What’s driving inflation? Prices for goods and services just hit a 13-year high.

Portrait of a man in a suit jacket and tie
Rising consumer prices are determined by the invisible hands in an economy—demand and supply, says a Northeastern finance professor. Photo by Matthew Modoono/Northeastern University

U.S. prices for goods and services, which include everything from washing machines to car repair, grew in June at the fastest pace in 13 years as the economic recovery from the pandemic plowed ahead, according to the latest reading of the Labor Department’s Consumer Price Index. Excluding the food and energy sectors, where prices tend to fluctuate often, prices rose the most in 30 years. What’s going on? Why does everything seem so expensive?

News@Northeastern spoke with Paul Chiou, associate professor of finance, to find out.

The prices of items such as cars may come back down to Earth when the microchip shortage is alleviated, says Northeastern finance professor Paul Chiou. But the costs of other items such as food and real estate may remain elevated. Photo by Alyssa Stone/Northeastern University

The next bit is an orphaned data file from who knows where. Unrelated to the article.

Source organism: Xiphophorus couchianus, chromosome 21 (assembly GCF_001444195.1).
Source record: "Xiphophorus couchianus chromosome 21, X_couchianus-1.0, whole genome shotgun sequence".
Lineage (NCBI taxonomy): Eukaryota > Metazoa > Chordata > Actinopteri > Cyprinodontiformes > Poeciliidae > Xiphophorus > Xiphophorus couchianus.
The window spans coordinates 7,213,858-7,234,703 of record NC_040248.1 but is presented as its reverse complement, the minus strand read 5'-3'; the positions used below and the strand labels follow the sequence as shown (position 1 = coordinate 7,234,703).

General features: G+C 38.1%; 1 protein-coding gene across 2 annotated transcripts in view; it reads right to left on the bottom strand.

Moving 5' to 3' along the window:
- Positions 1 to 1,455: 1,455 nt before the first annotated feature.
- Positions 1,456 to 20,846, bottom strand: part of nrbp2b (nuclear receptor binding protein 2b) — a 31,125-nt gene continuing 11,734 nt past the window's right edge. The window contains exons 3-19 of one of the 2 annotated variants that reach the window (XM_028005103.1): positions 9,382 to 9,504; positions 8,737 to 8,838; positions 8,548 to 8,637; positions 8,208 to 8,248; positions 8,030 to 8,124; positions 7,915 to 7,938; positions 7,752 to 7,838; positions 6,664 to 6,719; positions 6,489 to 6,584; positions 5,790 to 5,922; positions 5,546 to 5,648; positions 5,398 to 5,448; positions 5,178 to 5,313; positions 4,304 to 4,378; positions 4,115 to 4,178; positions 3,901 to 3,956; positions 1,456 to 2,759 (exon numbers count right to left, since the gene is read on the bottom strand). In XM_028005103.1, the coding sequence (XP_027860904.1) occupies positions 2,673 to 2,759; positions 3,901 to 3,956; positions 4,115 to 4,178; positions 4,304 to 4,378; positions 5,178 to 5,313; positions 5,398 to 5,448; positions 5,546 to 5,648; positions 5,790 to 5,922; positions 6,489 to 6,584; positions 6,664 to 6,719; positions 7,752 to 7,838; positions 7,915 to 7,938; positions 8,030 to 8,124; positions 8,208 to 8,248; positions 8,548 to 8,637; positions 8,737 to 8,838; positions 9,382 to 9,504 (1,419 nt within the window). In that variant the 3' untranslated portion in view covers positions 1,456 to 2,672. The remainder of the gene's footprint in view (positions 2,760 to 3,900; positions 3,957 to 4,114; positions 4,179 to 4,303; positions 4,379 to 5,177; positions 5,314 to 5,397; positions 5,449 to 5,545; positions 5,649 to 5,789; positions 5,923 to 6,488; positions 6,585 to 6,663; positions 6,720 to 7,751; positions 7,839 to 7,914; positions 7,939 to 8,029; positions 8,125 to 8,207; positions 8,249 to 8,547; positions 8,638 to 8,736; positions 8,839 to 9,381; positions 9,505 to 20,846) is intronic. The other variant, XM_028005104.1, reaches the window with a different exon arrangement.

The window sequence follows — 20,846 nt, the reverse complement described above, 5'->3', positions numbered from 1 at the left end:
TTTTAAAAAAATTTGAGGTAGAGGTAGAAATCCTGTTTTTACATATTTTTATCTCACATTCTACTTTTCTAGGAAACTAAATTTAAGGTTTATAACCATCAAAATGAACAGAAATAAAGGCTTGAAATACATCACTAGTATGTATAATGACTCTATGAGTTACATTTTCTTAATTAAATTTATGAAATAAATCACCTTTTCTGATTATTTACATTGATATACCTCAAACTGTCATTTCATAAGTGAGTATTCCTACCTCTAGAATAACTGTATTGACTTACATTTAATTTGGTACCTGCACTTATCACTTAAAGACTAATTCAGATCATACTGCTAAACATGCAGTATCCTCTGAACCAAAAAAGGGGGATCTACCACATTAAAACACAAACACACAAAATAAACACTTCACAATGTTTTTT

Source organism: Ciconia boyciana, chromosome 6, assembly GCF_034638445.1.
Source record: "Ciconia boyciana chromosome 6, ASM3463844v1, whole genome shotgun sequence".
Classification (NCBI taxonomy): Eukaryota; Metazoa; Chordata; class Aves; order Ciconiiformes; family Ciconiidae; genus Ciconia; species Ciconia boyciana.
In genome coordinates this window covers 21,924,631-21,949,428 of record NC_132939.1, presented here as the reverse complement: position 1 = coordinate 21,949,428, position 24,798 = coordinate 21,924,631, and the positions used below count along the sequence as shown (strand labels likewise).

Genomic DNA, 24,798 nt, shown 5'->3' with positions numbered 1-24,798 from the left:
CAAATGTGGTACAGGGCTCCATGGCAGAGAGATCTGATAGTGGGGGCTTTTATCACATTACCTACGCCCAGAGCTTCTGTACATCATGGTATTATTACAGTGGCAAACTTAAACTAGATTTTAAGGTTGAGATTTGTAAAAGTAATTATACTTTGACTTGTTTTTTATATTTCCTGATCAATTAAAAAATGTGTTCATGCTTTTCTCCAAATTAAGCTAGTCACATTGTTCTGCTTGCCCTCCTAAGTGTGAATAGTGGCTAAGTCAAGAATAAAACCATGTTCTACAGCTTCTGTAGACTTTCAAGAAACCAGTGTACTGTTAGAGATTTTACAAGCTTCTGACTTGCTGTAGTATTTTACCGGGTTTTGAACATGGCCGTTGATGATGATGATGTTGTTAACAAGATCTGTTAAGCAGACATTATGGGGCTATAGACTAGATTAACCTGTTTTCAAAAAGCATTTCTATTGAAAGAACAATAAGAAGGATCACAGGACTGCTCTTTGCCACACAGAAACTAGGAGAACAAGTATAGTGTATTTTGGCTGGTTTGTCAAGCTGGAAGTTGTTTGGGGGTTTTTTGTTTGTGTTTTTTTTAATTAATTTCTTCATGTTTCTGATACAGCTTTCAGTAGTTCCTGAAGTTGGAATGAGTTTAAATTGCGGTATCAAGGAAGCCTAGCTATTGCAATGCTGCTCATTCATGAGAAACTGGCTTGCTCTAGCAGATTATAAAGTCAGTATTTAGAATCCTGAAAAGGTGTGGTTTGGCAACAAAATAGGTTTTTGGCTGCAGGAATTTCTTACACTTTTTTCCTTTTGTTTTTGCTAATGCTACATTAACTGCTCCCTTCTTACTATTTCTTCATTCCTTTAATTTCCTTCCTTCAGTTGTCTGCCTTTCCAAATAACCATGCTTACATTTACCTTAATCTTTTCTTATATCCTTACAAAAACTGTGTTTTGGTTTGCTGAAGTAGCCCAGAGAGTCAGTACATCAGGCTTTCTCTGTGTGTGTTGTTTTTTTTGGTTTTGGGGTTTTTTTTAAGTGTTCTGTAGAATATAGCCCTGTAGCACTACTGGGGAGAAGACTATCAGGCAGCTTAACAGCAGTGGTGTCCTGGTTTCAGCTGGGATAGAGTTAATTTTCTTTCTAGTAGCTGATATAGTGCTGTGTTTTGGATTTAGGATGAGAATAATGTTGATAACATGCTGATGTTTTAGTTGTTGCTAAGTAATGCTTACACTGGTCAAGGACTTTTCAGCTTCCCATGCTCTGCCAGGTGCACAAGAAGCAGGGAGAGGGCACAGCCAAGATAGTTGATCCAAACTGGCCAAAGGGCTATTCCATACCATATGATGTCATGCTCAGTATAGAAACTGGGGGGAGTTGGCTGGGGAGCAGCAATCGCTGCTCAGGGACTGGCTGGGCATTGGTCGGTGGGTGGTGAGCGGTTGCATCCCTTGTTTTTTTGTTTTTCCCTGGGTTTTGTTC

Sticker shock is real. Even hot dogs are way up. What’s going on here?

The increase in prices is determined by the invisible hands in an economy—demand and supply. The increase in prices varies from sector to sector and from goods to goods. Hot dogs can be one of the examples. What policymakers care about is the overall price level, such as the consumer price index (CPI).

There are several factors that we may want to pay attention to—the slower restart of domestic production lines in the U.S. and the restructuring of the global supply chain, which is causing a recent surge in shipping costs. Domestic production lines are still below the pre-pandemic level due to the shortage of imported materials and rising labor costs.

There is also higher demand for certain products such as cars, real estate, and food, that contribute to inflation.

To what degree did stimulus funds earlier this year contribute to a 13-year high in the Consumer Price Index?

Since the start of the pandemic, total Fed spending is roughly $3 trillion since April 2020. That includes loans and stimulus checks to individuals. Consider that total GDP [Gross Domestic Product] in the United States is about $21 trillion in 2020, which is about a loss of 5 percent due to the pandemic, fiscal policies actually injected a net 10 percent of GDP in the U.S. economy.

Federal funding helps maintain the liquidity of businesses and people and keeps them above water, but more money was invested by the federal government than the loss of GDP caused by the pandemic. Thus, the impact of the stimulus programs on inflation cannot be ignored.

Who benefits and who hurts from inflation?